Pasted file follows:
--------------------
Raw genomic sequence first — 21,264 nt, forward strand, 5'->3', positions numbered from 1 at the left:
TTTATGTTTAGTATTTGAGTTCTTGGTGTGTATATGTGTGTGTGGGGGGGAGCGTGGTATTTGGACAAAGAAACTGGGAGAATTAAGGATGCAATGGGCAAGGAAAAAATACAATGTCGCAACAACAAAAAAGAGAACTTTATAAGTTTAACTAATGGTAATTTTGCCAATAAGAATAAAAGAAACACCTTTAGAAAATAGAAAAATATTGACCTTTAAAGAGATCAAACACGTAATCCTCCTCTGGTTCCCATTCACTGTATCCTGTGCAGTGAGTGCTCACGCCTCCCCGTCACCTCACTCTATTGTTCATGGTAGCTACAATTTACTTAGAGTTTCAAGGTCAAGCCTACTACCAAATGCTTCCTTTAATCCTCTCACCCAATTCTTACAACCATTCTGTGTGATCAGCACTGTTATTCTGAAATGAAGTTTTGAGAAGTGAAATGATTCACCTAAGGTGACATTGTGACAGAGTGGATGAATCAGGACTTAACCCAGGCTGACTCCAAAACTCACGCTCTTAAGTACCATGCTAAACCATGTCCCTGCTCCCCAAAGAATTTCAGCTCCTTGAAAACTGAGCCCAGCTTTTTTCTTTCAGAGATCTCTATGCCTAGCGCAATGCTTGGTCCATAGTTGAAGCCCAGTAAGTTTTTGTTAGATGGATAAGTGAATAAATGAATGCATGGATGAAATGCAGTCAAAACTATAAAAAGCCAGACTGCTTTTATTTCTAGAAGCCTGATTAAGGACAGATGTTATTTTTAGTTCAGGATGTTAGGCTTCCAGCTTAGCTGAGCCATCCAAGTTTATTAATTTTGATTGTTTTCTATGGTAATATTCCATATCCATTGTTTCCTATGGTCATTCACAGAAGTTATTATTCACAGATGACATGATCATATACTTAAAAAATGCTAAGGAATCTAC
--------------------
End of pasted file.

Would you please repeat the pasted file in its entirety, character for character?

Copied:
Raw genomic sequence first — 21,264 nt, forward strand, 5'->3', positions numbered from 1 at the left:
TTTATGTTTAGTATTTGAGTTCTTGGTGTGTATATGTGTGTGTGGGGGGGAGCGTGGTATTTGGACAAAGAAACTGGGAGAATTAAGGATGCAATGGGCAAGGAAAAAATACAATGTCGCAACAACAAAAAAGAGAACTTTATAAGTTTAACTAATGGTAATTTTGCCAATAAGAATAAAAGAAACACCTTTAGAAAATAGAAAAATATTGACCTTTAAAGAGATCAAACACGTAATCCTCCTCTGGTTCCCATTCACTGTATCCTGTGCAGTGAGTGCTCACGCCTCCCCGTCACCTCACTCTATTGTTCATGGTAGCTACAATTTACTTAGAGTTTCAAGGTCAAGCCTACTACCAAATGCTTCCTTTAATCCTCTCACCCAATTCTTACAACCATTCTGTGTGATCAGCACTGTTATTCTGAAATGAAGTTTTGAGAAGTGAAATGATTCACCTAAGGTGACATTGTGACAGAGTGGATGAATCAGGACTTAACCCAGGCTGACTCCAAAACTCACGCTCTTAAGTACCATGCTAAACCATGTCCCTGCTCCCCAAAGAATTTCAGCTCCTTGAAAACTGAGCCCAGCTTTTTTCTTTCAGAGATCTCTATGCCTAGCGCAATGCTTGGTCCATAGTTGAAGCCCAGTAAGTTTTTGTTAGATGGATAAGTGAATAAATGAATGCATGGATGAAATGCAGTCAAAACTATAAAAAGCCAGACTGCTTTTATTTCTAGAAGCCTGATTAAGGACAGATGTTATTTTTAGTTCAGGATGTTAGGCTTCCAGCTTAGCTGAGCCATCCAAGTTTATTAATTTTGATTGTTTTCTATGGTAATATTCCATATCCATTGTTTCCTATGGTCATTCACAGAAGTTATTATTCACAGATGACATGATCATATACTTAAAAAATGCTAAGGAATCTAC